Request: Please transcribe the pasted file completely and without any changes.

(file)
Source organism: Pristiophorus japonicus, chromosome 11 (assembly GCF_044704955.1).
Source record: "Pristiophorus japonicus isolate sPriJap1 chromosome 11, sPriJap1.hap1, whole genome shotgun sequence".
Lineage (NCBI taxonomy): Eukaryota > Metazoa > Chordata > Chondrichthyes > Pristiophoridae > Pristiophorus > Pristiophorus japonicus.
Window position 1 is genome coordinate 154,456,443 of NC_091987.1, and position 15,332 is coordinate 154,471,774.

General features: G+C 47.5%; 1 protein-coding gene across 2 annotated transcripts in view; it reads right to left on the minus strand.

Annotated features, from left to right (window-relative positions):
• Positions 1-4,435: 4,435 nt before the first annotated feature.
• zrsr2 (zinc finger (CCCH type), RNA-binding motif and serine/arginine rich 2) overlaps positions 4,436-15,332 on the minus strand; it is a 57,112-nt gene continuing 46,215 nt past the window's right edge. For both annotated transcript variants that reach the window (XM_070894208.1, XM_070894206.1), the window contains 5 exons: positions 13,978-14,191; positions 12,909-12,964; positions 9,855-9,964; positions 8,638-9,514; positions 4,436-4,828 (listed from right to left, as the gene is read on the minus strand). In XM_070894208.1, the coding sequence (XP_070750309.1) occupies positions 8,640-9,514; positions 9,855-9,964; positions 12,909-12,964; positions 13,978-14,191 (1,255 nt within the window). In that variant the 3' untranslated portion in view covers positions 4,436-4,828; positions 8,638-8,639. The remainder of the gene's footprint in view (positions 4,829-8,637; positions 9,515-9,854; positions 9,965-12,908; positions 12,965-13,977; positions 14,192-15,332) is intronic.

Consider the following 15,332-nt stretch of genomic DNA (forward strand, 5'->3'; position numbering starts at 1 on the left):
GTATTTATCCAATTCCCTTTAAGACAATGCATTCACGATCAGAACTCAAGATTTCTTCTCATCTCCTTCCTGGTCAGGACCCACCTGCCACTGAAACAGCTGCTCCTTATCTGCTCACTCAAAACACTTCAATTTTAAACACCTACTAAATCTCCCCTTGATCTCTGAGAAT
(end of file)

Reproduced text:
Source organism: Pristiophorus japonicus, chromosome 11 (assembly GCF_044704955.1).
Source record: "Pristiophorus japonicus isolate sPriJap1 chromosome 11, sPriJap1.hap1, whole genome shotgun sequence".
Lineage (NCBI taxonomy): Eukaryota > Metazoa > Chordata > Chondrichthyes > Pristiophoridae > Pristiophorus > Pristiophorus japonicus.
Window position 1 is genome coordinate 154,456,443 of NC_091987.1, and position 15,332 is coordinate 154,471,774.

General features: G+C 47.5%; 1 protein-coding gene across 2 annotated transcripts in view; it reads right to left on the minus strand.

Annotated features, from left to right (window-relative positions):
• Positions 1-4,435: 4,435 nt before the first annotated feature.
• zrsr2 (zinc finger (CCCH type), RNA-binding motif and serine/arginine rich 2) overlaps positions 4,436-15,332 on the minus strand; it is a 57,112-nt gene continuing 46,215 nt past the window's right edge. For both annotated transcript variants that reach the window (XM_070894208.1, XM_070894206.1), the window contains 5 exons: positions 13,978-14,191; positions 12,909-12,964; positions 9,855-9,964; positions 8,638-9,514; positions 4,436-4,828 (listed from right to left, as the gene is read on the minus strand). In XM_070894208.1, the coding sequence (XP_070750309.1) occupies positions 8,640-9,514; positions 9,855-9,964; positions 12,909-12,964; positions 13,978-14,191 (1,255 nt within the window). In that variant the 3' untranslated portion in view covers positions 4,436-4,828; positions 8,638-8,639. The remainder of the gene's footprint in view (positions 4,829-8,637; positions 9,515-9,854; positions 9,965-12,908; positions 12,965-13,977; positions 14,192-15,332) is intronic.

Consider the following 15,332-nt stretch of genomic DNA (forward strand, 5'->3'; position numbering starts at 1 on the left):
GTATTTATCCAATTCCCTTTAAGACAATGCATTCACGATCAGAACTCAAGATTTCTTCTCATCTCCTTCCTGGTCAGGACCCACCTGCCACTGAAACAGCTGCTCCTTATCTGCTCACTCAAAACACTTCAATTTTAAACACCTACTAAATCTCCCCTTGATCTCTGAGAAT